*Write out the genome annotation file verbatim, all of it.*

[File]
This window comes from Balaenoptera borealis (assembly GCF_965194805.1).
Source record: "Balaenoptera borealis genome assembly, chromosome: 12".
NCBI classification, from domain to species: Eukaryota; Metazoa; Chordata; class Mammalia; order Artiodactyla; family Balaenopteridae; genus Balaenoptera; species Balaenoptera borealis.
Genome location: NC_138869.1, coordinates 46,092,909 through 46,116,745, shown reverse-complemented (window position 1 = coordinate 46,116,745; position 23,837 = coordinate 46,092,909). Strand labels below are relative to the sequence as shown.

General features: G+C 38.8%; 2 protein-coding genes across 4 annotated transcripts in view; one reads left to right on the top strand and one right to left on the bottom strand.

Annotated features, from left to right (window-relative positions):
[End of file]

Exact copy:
This window comes from Balaenoptera borealis (assembly GCF_965194805.1).
Source record: "Balaenoptera borealis genome assembly, chromosome: 12".
NCBI classification, from domain to species: Eukaryota; Metazoa; Chordata; class Mammalia; order Artiodactyla; family Balaenopteridae; genus Balaenoptera; species Balaenoptera borealis.
Genome location: NC_138869.1, coordinates 46,092,909 through 46,116,745, shown reverse-complemented (window position 1 = coordinate 46,116,745; position 23,837 = coordinate 46,092,909). Strand labels below are relative to the sequence as shown.

General features: G+C 38.8%; 2 protein-coding genes across 4 annotated transcripts in view; one reads left to right on the top strand and one right to left on the bottom strand.

Annotated features, from left to right (window-relative positions):